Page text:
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Eric Carmen said:

"Back Seat Of My Car" is one of the best things Paul has done, post-Beatles. I can't recall ever hearing him do it live. Anybody? ec

this (along with a lot of RAM) has been a very tough thing to find live versions of... (or even rehearsals of)... as far as i know, i don't think there's a live version of it anywhere...

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"Back Seat" is indeed a classic. I love the way Paul loses the "L" in lass in the phrase "...sweet little lass of mine..."

I've seen Mac live three times, and there was no hint of "Back Seat" at those shows. Nor have I seen it on any Mac set lists over the years. But I bet he gets around to putting it in his set at some point soon. He seems to like to toss in little surprises... like when he added "She's Leaving Home" and "Getting Better" to his 2002-03 tour.

In the meantime, Eric, that would be an ideal song to get the Carmen Treatment.... Actually, check that. The lyric is one of those that makes more sense for a teenager.... How many of us are sneaking into the back seats of our cars with our significant others these days? :D (That was a softball pitch for a one-liner from all of you clever folks....)

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About those classical bridges...thanks for the confirmation, Eric...always nice to know I'm not just "hearing things."

OK, now I have a question for you that's not about classical inspiration and not about a bridge, but about a riff.

I was listening to my XM radio one day and on what I believe was the "Deep Tracks" channel (the one that plays cuts from classic LPs that were not released as singles), I heard a Stones song I had never heard before from the "It's Only Rock 'N Roll" album, "Time Waits for No One." I'm listening to this little riff playing in the background through the whole song, and thinking, "Damn, that riff sounds so familiar from someplace else, but I can't put my finger on it."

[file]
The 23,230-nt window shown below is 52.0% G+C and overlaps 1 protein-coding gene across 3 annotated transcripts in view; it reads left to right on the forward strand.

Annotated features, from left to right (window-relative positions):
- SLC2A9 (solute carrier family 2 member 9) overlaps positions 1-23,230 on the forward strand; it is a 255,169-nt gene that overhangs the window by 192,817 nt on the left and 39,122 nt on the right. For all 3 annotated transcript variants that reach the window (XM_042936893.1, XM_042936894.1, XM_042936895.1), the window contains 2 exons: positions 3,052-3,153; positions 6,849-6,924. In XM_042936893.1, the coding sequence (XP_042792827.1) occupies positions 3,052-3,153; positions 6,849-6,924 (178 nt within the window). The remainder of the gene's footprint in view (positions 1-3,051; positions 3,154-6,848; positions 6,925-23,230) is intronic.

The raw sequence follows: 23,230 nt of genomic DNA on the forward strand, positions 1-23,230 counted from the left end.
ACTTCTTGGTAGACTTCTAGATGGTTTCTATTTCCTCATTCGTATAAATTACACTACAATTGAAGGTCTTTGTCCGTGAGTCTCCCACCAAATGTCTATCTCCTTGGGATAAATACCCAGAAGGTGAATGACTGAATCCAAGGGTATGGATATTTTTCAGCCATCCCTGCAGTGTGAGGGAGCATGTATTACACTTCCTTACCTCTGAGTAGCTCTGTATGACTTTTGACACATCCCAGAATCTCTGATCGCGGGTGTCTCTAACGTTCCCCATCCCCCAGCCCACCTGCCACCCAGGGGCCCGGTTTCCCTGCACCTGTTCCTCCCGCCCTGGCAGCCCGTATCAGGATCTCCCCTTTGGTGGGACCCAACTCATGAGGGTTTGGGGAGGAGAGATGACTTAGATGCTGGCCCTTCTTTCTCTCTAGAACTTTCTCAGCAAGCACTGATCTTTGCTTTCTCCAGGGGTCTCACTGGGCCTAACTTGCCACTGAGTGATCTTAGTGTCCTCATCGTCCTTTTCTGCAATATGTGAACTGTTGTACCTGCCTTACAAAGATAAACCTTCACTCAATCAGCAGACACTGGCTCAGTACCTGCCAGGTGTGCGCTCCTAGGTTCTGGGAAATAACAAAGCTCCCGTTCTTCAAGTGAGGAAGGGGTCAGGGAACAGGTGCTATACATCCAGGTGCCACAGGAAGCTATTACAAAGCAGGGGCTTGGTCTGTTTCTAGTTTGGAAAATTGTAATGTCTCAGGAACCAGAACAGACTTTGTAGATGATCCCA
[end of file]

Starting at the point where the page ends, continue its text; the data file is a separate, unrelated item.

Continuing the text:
And then it hits me--"'Change of Heart'! Yeah! That's it!"

So come on, Eric, spill. Coincidence or connection? Inquiring minds want to know!

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Two great bridges that come to mind include those in Aerosmith's "Jaded" and Clay Aikin's "Invisible". Ahh those splendid detours! When I heard the bridge in "On the Beach" driving around my '68 Tird on cassette back in '73, I nearly detoured into a tree! Damn that song made me drive fast.

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Two great bridges that come to mind include those in Aerosmith's "Jaded" and Clay Aikin's "Invisible". Ahh those splendid detours! When I heard the bridge in "On the Beach" driving around my '68 TBird on cassette back in '73, I nearly detoured into a tree! Damn that song made me drive fast.

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Darlene : You mentioned modulation (changing keys) in Eric's compositions. My all time favorite example of this is when Tchaikovsky introduces the main theme in Romeo and Juliet. He drops a key resulting in a haunting effect for that incredible melody. However, I had to be told this by a music teacher in college as I don't have an "ear" to notice it. I just knew it grabbed me. My question for you - when have you spotted it in Eric's songs? Finally, wouldn't we all agree that that is one killer coda at the end of Ecstasy?